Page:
Cory Farley, voted "Best of Reno" 26 times in 27 years by readers of his column in the Reno Gazette-Journal, takes an unconventional look at topics from presidential elections to the best way to cook Brussels sprouts.

Location: Verdi, Nev, United States

Tuesday, December 11, 2007

Cabela's a bust for Boomtown?

The Reno City Council, or at least that portion of it that's still buying the All-Growth-Is-Good argument that was so relevant in the 18th century, may have found another way to undermine its own ideology with the giveaways that brought Cabela's to Verdi.
"It's been really slow," a Boomtown employee said this week. "Cabela's hasn't done nearly what we expected."
For those who think "a Cabela's" means to sing without accompaniment, here's a refresher: Cabela's is a large, Midwest-based supplier of mostly hunting and fishing gear. It's not a sporting goods store in the stick-and-ball sense, but if your outdoor interests run to blood sports, you can find the implements you'll need to take down everything from bluegill to Cape buffalo.
Don't read a value judgment into this; I'm not making one. I've already spent a couple of hundred dollars in the Verdi store. For my everyday outdoor needs, though, I'll stick with REI.
To entice Cabela's to Reno, the City Council cut a deal. I've forgotten the details, and they aren't important enough here to look them up; it was pretty much a standard business-government accommodation, involving tax breaks, annexation (against the wishes of most Verdi residents including--full disclosure--me) and favorable zoning, all based, if memory serves, on a projection of about 4 million customers a year.
That seemed, at first, a doable number (I know "doable" isn't a real word, but it fits here). Cabela's is a huge draw among people among whom it's a huge draw. I pulled into the parking lot of the store in Sidney, Neb., at 6:30 on a Tuesday morning a few years ago, and there were nearly 400 people waiting for the doors to open,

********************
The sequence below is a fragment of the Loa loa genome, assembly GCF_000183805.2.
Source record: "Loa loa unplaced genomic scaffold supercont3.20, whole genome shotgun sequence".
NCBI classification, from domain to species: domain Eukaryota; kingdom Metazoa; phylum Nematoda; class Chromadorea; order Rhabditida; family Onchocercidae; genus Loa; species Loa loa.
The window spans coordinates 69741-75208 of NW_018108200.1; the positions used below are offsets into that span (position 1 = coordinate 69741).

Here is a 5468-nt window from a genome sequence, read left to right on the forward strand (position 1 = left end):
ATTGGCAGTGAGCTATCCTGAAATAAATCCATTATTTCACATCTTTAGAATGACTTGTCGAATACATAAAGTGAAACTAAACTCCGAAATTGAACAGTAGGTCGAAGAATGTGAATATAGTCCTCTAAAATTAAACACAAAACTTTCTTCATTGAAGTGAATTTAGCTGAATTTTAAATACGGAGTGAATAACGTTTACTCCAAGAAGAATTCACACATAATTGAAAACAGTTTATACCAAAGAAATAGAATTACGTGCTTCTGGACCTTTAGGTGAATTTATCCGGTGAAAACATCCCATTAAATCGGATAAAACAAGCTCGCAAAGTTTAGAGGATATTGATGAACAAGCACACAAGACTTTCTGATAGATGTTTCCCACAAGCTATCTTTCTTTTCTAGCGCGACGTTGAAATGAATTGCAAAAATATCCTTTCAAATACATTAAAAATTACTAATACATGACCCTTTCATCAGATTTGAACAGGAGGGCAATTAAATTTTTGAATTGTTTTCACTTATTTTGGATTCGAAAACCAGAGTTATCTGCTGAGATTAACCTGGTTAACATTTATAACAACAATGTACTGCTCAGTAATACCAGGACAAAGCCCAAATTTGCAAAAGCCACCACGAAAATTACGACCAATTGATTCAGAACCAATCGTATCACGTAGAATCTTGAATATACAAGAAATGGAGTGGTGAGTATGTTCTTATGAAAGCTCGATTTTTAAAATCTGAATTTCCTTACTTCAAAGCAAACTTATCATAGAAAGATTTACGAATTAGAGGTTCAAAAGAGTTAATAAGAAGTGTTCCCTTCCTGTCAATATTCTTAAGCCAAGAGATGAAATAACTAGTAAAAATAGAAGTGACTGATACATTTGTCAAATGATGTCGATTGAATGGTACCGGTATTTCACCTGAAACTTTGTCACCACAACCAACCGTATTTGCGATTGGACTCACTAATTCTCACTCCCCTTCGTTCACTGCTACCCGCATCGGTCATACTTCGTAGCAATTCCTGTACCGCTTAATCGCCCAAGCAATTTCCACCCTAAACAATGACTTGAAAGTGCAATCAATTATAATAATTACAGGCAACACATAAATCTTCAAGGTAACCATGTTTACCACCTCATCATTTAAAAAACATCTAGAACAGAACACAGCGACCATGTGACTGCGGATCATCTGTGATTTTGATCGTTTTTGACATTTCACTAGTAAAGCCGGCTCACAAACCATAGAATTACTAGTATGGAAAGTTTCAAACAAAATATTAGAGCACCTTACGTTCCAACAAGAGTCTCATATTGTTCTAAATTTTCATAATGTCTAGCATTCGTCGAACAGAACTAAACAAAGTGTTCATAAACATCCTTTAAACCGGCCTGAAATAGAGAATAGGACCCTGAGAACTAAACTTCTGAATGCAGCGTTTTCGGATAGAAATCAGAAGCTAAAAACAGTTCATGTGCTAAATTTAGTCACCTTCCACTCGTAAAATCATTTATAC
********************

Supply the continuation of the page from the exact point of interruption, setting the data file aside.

Then the projections began to slide. Last time I read about it, a year or so ago, I think it was down to 2.5 million (see previous comment about specifics). A highly-placed city official, unnamed here for the same reason the Boomtown employee is unnamed, told me he was thinking of asking the Council to reconsider its deal.
By then they were moving dirt, though, and the colony of yellow-bellied marmots that's entertained generations of Verdi kids had been paved over, and the city official kept his mouth shut. So now we have a store.
Government did what it could to pump the thing up. For a week before it opened, for instance, highway signs notified drivers that "EVENT PARKING" should use Exit 4. Nobody in my neighborhood, a mile from the Exit 4, knew what event they were talking about, but it certainly generated interest that wouldn't have been there otherwise.
I went up on opening weekend, and it was busy but not jammed. The following week I passed through again, and I saw lots of shoppers but, I thought, relatively few buyers.
Yesterday, Monday, I went in to buy some hiking socks and wandered through the place. There were people looking at the mounted animals (taxidermy, not demonstrations of breeding habits) and admiring the fish in the big aquarium, but in the checkout line I had only about a one-minute wait, and the two customers ahead of me covered their purchases with single $20 bills.
Done with that, I walked over to Boomtown to buy a San Francisco paper and pick up a cup of coffee. That's where I met the employee, who saw my Cabela's bag and revealed what I have no reason to doubt: At least for now, at least for Boomtown, Cabela's is a bust. The marmots died in vain.
"No help at all?" I asked. "Those stores draw a lot of people."
"Maybe a little in the restaurant," he said. "I guess they're not gamblers."


Blogger Mike said...

A Cabela store opened not too far from my home here in Arizona. I went and checked it out a few weeks ago. To many dead things for my tastes. But It was so busy with a lot of bubbas and their women. What I was somewhat surprised about is that all of the men were so very out of shape. So there is a difference between sporting goods stores. One for those who participate in a sport and one who shoots things. Yes there is camping gear too, but camping as far as I can tell when I have gone is just another excuse for people to get drunk. But this store does draw the crowds. We have a much larger base from which to draw that does Reno/Sparks.